NWA funding for communications research on quantum computing
Leiden physicist Julia Cramer receives 50 thousand euros in funding for 'Let's talk about quantum', a research project on communication about quantum computing. A project for high school students by education expert Henk Buisman is also included in the NEWA ELSA funding.
'New technologies such as nanotechnology, nuclear energy or stem cell transplantation gave rise to societal debate', says Julia Cramer. Often, the questions and concerns of the general public are quite different from those of scientists.
Quantum computing and quantum information technology are upcoming technologies, supported by massive efforts by scientists. Quantum mechanics is used to accelerate certain computations inherently, including AI-applications. The technology also offers new possibilities in secure communication.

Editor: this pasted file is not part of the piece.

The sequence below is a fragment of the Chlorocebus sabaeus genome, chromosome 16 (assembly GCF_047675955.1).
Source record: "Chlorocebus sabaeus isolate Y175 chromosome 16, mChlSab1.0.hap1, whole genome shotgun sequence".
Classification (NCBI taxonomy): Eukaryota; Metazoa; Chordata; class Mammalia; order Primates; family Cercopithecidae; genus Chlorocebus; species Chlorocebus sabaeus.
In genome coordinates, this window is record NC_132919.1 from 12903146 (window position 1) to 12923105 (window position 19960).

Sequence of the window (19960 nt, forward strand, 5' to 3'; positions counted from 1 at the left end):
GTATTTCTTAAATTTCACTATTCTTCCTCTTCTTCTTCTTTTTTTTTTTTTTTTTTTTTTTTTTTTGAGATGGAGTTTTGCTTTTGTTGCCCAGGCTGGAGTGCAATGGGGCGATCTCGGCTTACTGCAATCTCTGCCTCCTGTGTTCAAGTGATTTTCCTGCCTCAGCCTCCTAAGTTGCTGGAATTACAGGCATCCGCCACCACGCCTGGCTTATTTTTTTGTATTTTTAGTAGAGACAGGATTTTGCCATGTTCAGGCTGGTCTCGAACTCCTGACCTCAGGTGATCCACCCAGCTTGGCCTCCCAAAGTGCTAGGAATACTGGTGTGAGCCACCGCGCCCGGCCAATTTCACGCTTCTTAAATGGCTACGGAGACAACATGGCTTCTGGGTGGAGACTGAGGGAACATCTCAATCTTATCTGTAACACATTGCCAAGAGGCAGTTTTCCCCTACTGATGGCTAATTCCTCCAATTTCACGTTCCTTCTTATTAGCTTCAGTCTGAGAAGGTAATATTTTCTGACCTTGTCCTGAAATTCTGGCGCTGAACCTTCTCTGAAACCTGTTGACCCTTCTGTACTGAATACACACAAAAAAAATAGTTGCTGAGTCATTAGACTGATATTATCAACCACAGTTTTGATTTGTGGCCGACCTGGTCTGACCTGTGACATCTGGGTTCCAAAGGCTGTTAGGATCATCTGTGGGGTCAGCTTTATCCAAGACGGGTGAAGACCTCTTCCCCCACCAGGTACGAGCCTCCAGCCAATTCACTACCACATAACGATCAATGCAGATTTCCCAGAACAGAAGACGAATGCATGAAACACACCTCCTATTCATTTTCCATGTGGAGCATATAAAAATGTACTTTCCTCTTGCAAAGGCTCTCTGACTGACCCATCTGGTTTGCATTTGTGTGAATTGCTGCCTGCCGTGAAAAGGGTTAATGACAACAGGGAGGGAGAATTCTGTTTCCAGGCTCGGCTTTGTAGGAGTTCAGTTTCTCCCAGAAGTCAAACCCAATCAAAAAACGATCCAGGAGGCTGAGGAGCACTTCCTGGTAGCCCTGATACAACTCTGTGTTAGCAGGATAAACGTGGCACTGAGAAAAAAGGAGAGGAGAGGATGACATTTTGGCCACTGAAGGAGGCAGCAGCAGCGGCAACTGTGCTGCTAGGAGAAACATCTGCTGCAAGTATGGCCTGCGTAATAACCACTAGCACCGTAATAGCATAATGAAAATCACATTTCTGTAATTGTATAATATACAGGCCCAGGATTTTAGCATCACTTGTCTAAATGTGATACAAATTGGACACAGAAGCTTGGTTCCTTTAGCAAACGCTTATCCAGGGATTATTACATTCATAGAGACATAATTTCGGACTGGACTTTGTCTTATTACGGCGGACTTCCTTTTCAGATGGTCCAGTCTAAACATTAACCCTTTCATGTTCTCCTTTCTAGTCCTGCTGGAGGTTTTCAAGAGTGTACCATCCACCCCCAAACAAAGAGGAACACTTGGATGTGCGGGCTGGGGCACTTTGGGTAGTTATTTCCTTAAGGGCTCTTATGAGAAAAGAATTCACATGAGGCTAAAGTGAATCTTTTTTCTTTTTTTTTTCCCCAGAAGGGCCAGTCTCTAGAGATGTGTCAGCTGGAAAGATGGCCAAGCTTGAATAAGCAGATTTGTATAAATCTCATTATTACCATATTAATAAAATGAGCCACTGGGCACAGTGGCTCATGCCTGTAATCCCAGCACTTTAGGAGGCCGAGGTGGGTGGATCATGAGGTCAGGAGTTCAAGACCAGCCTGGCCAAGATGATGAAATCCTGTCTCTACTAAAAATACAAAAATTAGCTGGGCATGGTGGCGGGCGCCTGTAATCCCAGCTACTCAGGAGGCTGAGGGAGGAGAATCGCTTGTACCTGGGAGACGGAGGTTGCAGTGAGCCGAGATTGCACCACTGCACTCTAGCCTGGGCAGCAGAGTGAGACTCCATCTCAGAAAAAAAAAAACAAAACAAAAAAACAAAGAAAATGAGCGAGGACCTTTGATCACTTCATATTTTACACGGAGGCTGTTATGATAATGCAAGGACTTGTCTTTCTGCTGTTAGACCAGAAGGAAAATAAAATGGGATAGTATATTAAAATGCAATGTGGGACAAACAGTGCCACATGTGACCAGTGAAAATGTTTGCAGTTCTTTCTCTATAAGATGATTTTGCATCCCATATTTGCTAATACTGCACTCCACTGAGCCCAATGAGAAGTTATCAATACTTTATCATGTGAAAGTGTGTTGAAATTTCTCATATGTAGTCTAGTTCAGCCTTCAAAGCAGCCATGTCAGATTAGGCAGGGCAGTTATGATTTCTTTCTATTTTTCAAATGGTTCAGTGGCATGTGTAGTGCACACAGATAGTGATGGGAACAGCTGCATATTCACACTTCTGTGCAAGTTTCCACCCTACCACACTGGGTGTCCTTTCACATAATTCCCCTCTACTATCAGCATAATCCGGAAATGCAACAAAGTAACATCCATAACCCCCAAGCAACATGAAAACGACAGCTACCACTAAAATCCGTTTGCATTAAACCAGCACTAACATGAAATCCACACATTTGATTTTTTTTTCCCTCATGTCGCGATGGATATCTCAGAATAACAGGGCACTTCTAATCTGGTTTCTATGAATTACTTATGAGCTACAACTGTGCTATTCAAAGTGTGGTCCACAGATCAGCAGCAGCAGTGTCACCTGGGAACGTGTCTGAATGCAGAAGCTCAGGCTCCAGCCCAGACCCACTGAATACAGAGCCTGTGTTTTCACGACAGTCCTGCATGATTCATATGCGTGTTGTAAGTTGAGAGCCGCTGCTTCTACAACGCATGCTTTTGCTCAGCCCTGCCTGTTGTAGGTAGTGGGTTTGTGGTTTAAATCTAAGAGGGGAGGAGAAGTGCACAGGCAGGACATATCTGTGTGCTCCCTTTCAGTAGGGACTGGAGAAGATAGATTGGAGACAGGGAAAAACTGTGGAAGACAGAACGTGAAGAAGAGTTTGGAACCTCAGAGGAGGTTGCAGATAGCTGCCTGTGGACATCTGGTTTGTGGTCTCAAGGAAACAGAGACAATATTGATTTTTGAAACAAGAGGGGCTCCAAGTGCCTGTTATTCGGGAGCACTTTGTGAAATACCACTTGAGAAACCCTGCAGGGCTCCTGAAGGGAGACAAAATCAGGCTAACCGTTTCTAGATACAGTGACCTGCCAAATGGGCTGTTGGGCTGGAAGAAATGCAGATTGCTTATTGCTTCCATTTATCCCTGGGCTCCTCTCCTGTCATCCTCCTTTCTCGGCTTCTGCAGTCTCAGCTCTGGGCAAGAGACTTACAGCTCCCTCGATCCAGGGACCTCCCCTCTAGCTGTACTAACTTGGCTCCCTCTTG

'One cannot say yet how the debate will unfold this time', says Cramer. But it is to be expected that the shape of the information is important, as well as its being composed in a dialogue with broader audiences, instead of top-down from a scientist's perspective, as has been traditional.
Cramers' plan is to research how, and in which form, science communication aimed at laypeople can make a difference. A panel of ten laypeople will watch a professionally crafted video of about three minutes about quantum computing.
A control group will get the same infroamtion, but only as a text composed by scientists. The researchers aim to investigate what differences this makes.
Cramer will do the research in cooperation with a postdoctoral researcher, ethics expert Sabine Roeser of Delft University of Technology, technology philosopher Pieter Vermaas of Eindhoven University of Technology, and Leiden physicist Sense Jan van der Molen .
Part of the same 150 thousand euro funding package by NWO is a project by physicist and education expert Henk Buisman, who will work on an online quantum computer with high school students.